The sisters are buried in the MacKenzie Cemetery.

How Spiddle Hill got its name ????

As children we used to take delight in talking about Spiddle Hill.  It was something about the phoenetics or rhyming that appealed to young people.

The settlement was located on a steep hill that separated the Waugh River settlement, (The Falls),  from the Matheson Brook valley settlement.  In the early 1960’s,  the community was completely devoid of people,  the farms returning to spruce trees and the houses windowless and tilted.  It was a haunting experience to travel the narrow road over the hill  and nightmares usually followed such a trip.

In its heyday,  the settlement contained ten farms which were settled between 1821 and 1845 by families mostly from Clyne.  The steep, stoney fields were a challenge to cultivate so it is not surprising that the homesteads were gradually abandoned in the early 1900’s.

The last settler to arrive was Alexander Murray “Corrigan”.  He emigrated from Strath Halladale in Lord Reay’s Country in the year 1845 at a very advanced age.  He was accompanied by his elderly wife, Christy Sutherland,  sons Robert and Donald, daughters Catherine and Ellen.    They started their married life at Tannachy on the Rogart side of Strathbrora.  Around 1810,  Alexander and a brother William moved their families to a remote croft near Altanduin in Kildonan.  In 1814 they were forcefully evicted by the estate.   They migrated north and found shelter for the winter in an encampment on Slettil Hill near the Caithness border.  They were once again removed and this time they found a permanent home at Craigton in Strath Halladale.   In 1819 two of their daughters settled in Earltown and a third one emigrated in 1832.   By 1845 the remaining family was ready for a change,  with the exception of one son who had married and wished to remain in Craigton with his wife’s people.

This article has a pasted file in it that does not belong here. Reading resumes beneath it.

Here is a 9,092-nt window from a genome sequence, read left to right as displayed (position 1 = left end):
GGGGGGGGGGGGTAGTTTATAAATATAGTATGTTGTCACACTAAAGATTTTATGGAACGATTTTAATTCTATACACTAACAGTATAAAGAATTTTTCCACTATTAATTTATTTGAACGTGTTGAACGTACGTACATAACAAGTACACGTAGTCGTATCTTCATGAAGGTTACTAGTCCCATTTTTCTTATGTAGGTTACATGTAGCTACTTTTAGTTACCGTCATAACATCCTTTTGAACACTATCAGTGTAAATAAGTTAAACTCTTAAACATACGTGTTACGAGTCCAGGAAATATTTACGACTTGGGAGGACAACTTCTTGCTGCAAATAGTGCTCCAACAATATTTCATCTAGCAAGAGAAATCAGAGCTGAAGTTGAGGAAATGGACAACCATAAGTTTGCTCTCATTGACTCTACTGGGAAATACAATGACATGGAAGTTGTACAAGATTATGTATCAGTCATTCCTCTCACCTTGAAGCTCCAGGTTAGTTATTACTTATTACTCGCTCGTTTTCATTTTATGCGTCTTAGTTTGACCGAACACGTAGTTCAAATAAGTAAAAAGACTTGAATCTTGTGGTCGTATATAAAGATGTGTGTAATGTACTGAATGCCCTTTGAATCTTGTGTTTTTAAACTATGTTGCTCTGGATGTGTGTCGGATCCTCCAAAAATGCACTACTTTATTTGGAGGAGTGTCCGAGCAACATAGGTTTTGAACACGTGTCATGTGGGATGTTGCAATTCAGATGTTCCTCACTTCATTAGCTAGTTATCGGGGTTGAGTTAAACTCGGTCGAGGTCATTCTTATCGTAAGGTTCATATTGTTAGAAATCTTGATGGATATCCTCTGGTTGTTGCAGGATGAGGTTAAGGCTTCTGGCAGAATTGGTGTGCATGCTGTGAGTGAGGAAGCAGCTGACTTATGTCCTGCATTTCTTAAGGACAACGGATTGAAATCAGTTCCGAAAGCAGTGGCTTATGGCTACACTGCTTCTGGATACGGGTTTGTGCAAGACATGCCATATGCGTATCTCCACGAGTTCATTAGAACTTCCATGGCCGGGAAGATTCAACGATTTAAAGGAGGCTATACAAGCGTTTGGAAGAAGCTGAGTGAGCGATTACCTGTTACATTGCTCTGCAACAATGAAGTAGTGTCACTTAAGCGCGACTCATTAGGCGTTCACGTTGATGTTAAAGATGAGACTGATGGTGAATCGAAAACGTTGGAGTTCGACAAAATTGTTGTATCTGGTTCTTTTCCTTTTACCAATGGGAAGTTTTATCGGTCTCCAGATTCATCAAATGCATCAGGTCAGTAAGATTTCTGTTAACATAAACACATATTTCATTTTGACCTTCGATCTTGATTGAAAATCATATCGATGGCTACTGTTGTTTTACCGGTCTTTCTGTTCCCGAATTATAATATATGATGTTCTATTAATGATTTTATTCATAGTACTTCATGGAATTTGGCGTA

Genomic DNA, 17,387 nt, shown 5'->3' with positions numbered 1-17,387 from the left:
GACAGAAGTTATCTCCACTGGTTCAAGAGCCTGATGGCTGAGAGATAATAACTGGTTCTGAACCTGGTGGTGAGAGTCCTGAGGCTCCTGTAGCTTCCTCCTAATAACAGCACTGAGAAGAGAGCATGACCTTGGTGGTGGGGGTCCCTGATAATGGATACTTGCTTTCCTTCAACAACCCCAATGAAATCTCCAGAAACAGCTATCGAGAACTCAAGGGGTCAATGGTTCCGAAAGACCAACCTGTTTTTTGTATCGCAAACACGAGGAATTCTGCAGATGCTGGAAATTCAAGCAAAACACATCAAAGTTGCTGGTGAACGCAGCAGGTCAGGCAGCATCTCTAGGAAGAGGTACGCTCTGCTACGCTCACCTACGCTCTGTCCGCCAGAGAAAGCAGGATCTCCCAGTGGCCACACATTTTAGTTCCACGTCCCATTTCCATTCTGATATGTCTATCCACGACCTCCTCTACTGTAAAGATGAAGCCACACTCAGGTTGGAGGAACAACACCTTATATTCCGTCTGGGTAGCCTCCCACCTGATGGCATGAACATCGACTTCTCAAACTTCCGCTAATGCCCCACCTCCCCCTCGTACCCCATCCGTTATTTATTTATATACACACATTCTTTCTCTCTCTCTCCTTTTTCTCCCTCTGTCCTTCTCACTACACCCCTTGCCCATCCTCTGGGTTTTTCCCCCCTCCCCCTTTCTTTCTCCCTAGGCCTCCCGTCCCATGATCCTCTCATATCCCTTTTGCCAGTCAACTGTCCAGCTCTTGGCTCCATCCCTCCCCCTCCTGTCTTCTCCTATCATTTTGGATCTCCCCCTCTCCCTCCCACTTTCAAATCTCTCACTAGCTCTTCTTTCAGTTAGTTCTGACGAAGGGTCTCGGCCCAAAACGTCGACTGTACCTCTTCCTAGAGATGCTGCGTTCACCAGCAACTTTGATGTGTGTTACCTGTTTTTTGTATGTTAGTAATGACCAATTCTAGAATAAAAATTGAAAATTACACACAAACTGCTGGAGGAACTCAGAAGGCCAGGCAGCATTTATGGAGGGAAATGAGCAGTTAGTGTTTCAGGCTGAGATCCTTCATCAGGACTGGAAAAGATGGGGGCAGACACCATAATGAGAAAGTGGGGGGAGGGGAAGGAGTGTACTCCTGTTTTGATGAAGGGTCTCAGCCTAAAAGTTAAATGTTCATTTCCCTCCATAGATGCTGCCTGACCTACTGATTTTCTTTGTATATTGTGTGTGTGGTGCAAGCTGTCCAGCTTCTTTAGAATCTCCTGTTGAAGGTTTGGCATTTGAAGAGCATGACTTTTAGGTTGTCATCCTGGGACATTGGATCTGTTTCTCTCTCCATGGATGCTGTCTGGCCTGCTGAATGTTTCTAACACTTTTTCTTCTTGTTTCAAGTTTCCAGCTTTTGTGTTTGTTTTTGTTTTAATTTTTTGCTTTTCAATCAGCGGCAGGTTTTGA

As for Spiddle Hill, it was always accepted that it was named after a place in Sutherlandshire.   Research on old maps and other Sutherland records have not yielded any clues for a place named  “Spiddle”.   There is a reference in the Earltown Presbyterian records to a Cnoc Na Spidail.  This did not help in the quest.  The only place close to Spiddle is Slettil Hill, one time home of Alexander Murray, Corrigan.

Alexander’s old home on Spiddle Hill is now owned by his descendent,  Edwin Cameron of The Falls.